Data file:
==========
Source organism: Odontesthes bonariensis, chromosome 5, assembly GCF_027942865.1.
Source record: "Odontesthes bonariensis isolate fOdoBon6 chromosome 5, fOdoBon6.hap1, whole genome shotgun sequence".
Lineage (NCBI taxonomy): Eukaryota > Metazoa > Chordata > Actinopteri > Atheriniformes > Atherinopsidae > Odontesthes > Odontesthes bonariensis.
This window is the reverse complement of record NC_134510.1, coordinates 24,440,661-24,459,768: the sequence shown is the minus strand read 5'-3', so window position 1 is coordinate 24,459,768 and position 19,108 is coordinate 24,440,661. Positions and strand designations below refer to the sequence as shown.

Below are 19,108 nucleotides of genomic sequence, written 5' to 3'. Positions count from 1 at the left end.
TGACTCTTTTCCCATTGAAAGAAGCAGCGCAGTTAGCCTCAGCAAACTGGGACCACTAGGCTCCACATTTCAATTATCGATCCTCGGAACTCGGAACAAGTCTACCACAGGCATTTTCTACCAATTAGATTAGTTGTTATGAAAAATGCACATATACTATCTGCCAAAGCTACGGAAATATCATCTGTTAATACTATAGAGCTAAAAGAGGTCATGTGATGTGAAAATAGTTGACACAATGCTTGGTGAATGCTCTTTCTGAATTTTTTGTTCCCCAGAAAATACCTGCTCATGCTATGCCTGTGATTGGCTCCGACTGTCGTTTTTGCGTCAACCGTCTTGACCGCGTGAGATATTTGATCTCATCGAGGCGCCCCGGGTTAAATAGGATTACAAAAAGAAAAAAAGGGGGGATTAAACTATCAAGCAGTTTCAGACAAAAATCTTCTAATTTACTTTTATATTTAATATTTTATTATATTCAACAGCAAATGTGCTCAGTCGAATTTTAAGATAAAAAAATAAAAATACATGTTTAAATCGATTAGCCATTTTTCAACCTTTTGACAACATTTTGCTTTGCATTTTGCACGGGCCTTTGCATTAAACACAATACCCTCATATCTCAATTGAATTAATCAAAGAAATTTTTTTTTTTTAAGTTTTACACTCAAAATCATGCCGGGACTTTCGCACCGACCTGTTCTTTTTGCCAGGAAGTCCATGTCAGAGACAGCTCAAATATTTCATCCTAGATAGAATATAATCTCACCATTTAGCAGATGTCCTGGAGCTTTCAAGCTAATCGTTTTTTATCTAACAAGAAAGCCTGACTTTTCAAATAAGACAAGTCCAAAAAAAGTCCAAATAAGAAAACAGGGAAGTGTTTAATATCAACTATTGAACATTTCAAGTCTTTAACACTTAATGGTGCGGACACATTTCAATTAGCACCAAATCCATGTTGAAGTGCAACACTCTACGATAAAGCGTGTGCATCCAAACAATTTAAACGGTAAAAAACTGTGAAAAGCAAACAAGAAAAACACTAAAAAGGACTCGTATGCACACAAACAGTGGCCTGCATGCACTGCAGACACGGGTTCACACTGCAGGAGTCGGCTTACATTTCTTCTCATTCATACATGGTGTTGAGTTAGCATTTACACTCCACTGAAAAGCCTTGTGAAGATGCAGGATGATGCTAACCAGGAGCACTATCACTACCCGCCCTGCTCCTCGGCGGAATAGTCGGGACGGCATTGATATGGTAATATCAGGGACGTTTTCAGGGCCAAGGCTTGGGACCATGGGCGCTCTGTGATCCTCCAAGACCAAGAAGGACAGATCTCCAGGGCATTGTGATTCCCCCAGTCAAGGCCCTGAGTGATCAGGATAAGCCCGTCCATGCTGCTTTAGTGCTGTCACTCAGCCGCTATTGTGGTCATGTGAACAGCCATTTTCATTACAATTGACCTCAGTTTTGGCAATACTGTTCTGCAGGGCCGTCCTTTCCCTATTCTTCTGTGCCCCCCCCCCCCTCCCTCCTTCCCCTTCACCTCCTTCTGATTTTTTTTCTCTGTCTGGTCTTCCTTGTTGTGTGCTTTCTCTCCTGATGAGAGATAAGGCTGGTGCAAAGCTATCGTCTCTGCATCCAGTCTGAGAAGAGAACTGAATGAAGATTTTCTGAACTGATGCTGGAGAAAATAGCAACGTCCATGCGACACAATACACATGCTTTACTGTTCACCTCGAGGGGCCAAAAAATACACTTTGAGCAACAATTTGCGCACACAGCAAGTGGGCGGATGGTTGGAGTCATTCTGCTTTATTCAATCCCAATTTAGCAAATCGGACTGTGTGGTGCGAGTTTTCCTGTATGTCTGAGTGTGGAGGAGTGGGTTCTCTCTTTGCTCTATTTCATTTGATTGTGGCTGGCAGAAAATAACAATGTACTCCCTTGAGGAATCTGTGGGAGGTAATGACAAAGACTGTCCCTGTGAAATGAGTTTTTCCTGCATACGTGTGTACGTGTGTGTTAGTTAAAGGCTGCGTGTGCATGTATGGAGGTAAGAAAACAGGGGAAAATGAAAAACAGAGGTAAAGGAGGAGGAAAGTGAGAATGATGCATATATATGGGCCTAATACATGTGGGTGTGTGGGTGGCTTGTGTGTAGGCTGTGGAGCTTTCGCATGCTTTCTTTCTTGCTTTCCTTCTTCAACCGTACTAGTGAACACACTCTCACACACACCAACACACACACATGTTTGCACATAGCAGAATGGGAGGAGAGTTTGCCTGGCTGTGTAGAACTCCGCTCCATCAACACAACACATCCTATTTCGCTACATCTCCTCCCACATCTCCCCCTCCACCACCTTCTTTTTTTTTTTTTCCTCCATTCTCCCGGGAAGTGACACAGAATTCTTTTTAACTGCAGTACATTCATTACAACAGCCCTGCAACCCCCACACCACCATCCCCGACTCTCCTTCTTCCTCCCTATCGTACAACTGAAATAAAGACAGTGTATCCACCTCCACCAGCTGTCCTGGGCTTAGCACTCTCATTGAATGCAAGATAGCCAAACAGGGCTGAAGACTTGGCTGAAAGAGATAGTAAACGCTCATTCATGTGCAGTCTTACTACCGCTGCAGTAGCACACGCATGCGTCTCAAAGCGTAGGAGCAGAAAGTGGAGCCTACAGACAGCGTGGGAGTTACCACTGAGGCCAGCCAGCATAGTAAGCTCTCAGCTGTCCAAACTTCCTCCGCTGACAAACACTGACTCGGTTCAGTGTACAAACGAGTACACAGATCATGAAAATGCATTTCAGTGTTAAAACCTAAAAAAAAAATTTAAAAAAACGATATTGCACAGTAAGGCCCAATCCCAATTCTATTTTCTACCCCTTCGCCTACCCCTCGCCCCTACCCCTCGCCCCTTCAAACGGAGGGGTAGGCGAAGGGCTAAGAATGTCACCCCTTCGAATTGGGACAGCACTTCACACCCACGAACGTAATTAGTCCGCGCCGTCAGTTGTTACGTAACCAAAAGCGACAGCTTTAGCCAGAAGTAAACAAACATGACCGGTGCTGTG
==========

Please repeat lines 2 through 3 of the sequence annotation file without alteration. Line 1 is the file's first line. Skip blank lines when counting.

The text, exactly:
Source record: "Odontesthes bonariensis isolate fOdoBon6 chromosome 5, fOdoBon6.hap1, whole genome shotgun sequence".
Lineage (NCBI taxonomy): Eukaryota > Metazoa > Chordata > Actinopteri > Atheriniformes > Atherinopsidae > Odontesthes > Odontesthes bonariensis.